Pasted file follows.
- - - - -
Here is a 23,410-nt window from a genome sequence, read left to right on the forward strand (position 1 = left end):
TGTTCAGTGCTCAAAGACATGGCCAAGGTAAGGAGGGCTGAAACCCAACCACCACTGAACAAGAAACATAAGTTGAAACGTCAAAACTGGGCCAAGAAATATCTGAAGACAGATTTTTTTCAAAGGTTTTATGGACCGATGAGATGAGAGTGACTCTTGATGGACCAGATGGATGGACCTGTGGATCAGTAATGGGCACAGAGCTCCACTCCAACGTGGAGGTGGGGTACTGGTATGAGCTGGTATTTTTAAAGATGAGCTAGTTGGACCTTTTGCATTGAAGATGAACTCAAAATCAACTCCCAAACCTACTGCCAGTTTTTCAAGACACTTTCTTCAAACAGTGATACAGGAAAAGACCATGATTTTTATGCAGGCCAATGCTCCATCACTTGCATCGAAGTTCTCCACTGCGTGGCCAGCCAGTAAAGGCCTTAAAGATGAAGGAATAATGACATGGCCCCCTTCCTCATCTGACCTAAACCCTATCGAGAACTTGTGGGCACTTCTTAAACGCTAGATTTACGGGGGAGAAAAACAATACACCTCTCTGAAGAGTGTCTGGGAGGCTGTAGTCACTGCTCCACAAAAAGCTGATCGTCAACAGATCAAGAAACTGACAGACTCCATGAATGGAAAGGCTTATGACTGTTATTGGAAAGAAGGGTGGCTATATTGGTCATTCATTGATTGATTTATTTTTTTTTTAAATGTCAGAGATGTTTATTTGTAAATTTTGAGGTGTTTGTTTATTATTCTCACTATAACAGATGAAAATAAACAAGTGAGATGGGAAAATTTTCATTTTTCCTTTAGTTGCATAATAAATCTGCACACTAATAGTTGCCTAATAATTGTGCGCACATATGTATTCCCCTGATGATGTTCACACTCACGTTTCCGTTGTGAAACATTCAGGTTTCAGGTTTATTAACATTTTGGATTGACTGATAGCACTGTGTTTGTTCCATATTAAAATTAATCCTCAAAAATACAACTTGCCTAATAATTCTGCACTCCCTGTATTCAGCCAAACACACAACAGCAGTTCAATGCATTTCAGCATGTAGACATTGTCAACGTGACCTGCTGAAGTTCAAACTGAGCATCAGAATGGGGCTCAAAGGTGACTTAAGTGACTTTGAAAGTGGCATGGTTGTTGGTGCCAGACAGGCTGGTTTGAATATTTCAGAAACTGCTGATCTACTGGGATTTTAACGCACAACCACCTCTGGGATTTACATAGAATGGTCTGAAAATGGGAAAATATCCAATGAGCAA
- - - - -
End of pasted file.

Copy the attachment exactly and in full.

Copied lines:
Here is a 23,410-nt window from a genome sequence, read left to right on the forward strand (position 1 = left end):
TGTTCAGTGCTCAAAGACATGGCCAAGGTAAGGAGGGCTGAAACCCAACCACCACTGAACAAGAAACATAAGTTGAAACGTCAAAACTGGGCCAAGAAATATCTGAAGACAGATTTTTTTCAAAGGTTTTATGGACCGATGAGATGAGAGTGACTCTTGATGGACCAGATGGATGGACCTGTGGATCAGTAATGGGCACAGAGCTCCACTCCAACGTGGAGGTGGGGTACTGGTATGAGCTGGTATTTTTAAAGATGAGCTAGTTGGACCTTTTGCATTGAAGATGAACTCAAAATCAACTCCCAAACCTACTGCCAGTTTTTCAAGACACTTTCTTCAAACAGTGATACAGGAAAAGACCATGATTTTTATGCAGGCCAATGCTCCATCACTTGCATCGAAGTTCTCCACTGCGTGGCCAGCCAGTAAAGGCCTTAAAGATGAAGGAATAATGACATGGCCCCCTTCCTCATCTGACCTAAACCCTATCGAGAACTTGTGGGCACTTCTTAAACGCTAGATTTACGGGGGAGAAAAACAATACACCTCTCTGAAGAGTGTCTGGGAGGCTGTAGTCACTGCTCCACAAAAAGCTGATCGTCAACAGATCAAGAAACTGACAGACTCCATGAATGGAAAGGCTTATGACTGTTATTGGAAAGAAGGGTGGCTATATTGGTCATTCATTGATTGATTTATTTTTTTTTTAAATGTCAGAGATGTTTATTTGTAAATTTTGAGGTGTTTGTTTATTATTCTCACTATAACAGATGAAAATAAACAAGTGAGATGGGAAAATTTTCATTTTTCCTTTAGTTGCATAATAAATCTGCACACTAATAGTTGCCTAATAATTGTGCGCACATATGTATTCCCCTGATGATGTTCACACTCACGTTTCCGTTGTGAAACATTCAGGTTTCAGGTTTATTAACATTTTGGATTGACTGATAGCACTGTGTTTGTTCCATATTAAAATTAATCCTCAAAAATACAACTTGCCTAATAATTCTGCACTCCCTGTATTCAGCCAAACACACAACAGCAGTTCAATGCATTTCAGCATGTAGACATTGTCAACGTGACCTGCTGAAGTTCAAACTGAGCATCAGAATGGGGCTCAAAGGTGACTTAAGTGACTTTGAAAGTGGCATGGTTGTTGGTGCCAGACAGGCTGGTTTGAATATTTCAGAAACTGCTGATCTACTGGGATTTTAACGCACAACCACCTCTGGGATTTACATAGAATGGTCTGAAAATGGGAAAATATCCAATGAGCAA